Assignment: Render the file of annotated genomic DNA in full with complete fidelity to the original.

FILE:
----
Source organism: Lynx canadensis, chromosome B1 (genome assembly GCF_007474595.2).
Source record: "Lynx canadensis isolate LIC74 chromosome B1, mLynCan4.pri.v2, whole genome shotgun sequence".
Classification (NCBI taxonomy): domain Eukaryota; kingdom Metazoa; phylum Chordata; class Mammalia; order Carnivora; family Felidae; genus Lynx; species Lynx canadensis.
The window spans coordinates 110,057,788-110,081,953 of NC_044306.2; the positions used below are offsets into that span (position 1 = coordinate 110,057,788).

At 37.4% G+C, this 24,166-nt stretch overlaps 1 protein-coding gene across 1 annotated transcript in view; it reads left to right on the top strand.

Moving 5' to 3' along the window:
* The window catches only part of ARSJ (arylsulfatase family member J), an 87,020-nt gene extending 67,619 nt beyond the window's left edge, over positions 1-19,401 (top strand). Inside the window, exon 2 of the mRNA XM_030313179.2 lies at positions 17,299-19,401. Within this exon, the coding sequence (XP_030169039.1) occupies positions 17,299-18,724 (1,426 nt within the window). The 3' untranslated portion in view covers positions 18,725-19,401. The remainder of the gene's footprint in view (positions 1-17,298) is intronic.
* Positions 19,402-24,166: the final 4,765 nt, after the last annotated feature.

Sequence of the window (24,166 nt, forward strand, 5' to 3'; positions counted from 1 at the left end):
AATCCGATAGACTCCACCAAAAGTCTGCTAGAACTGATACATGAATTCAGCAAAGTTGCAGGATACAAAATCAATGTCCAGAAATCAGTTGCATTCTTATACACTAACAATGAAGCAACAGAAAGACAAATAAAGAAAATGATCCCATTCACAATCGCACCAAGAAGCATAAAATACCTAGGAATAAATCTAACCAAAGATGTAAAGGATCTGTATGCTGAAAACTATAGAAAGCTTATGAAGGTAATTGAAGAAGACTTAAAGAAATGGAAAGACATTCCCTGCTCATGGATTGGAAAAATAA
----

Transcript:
Source organism: Lynx canadensis, chromosome B1 (genome assembly GCF_007474595.2).
Source record: "Lynx canadensis isolate LIC74 chromosome B1, mLynCan4.pri.v2, whole genome shotgun sequence".
Classification (NCBI taxonomy): domain Eukaryota; kingdom Metazoa; phylum Chordata; class Mammalia; order Carnivora; family Felidae; genus Lynx; species Lynx canadensis.
The window spans coordinates 110,057,788-110,081,953 of NC_044306.2; the positions used below are offsets into that span (position 1 = coordinate 110,057,788).

At 37.4% G+C, this 24,166-nt stretch overlaps 1 protein-coding gene across 1 annotated transcript in view; it reads left to right on the top strand.

Moving 5' to 3' along the window:
* The window catches only part of ARSJ (arylsulfatase family member J), an 87,020-nt gene extending 67,619 nt beyond the window's left edge, over positions 1-19,401 (top strand). Inside the window, exon 2 of the mRNA XM_030313179.2 lies at positions 17,299-19,401. Within this exon, the coding sequence (XP_030169039.1) occupies positions 17,299-18,724 (1,426 nt within the window). The 3' untranslated portion in view covers positions 18,725-19,401. The remainder of the gene's footprint in view (positions 1-17,298) is intronic.
* Positions 19,402-24,166: the final 4,765 nt, after the last annotated feature.

Sequence of the window (24,166 nt, forward strand, 5' to 3'; positions counted from 1 at the left end):
AATCCGATAGACTCCACCAAAAGTCTGCTAGAACTGATACATGAATTCAGCAAAGTTGCAGGATACAAAATCAATGTCCAGAAATCAGTTGCATTCTTATACACTAACAATGAAGCAACAGAAAGACAAATAAAGAAAATGATCCCATTCACAATCGCACCAAGAAGCATAAAATACCTAGGAATAAATCTAACCAAAGATGTAAAGGATCTGTATGCTGAAAACTATAGAAAGCTTATGAAGGTAATTGAAGAAGACTTAAAGAAATGGAAAGACATTCCCTGCTCATGGATTGGAAAAATAA